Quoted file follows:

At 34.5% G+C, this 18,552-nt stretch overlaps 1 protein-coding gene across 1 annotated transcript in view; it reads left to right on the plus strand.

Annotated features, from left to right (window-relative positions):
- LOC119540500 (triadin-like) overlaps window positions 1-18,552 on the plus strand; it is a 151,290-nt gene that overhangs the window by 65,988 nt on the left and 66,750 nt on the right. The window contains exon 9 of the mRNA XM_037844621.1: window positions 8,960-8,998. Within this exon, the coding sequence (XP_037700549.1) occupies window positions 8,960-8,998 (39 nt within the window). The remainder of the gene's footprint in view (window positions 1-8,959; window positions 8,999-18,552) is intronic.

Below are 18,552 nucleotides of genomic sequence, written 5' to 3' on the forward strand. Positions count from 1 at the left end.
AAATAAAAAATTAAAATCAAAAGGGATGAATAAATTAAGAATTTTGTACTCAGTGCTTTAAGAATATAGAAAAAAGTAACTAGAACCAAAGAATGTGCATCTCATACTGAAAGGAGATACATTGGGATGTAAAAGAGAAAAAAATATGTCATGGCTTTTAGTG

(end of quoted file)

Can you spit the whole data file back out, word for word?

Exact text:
At 34.5% G+C, this 18,552-nt stretch overlaps 1 protein-coding gene across 1 annotated transcript in view; it reads left to right on the plus strand.

Annotated features, from left to right (window-relative positions):
- LOC119540500 (triadin-like) overlaps window positions 1-18,552 on the plus strand; it is a 151,290-nt gene that overhangs the window by 65,988 nt on the left and 66,750 nt on the right. The window contains exon 9 of the mRNA XM_037844621.1: window positions 8,960-8,998. Within this exon, the coding sequence (XP_037700549.1) occupies window positions 8,960-8,998 (39 nt within the window). The remainder of the gene's footprint in view (window positions 1-8,959; window positions 8,999-18,552) is intronic.

Below are 18,552 nucleotides of genomic sequence, written 5' to 3' on the forward strand. Positions count from 1 at the left end.
AAATAAAAAATTAAAATCAAAAGGGATGAATAAATTAAGAATTTTGTACTCAGTGCTTTAAGAATATAGAAAAAAGTAACTAGAACCAAAGAATGTGCATCTCATACTGAAAGGAGATACATTGGGATGTAAAAGAGAAAAAAATATGTCATGGCTTTTAGTG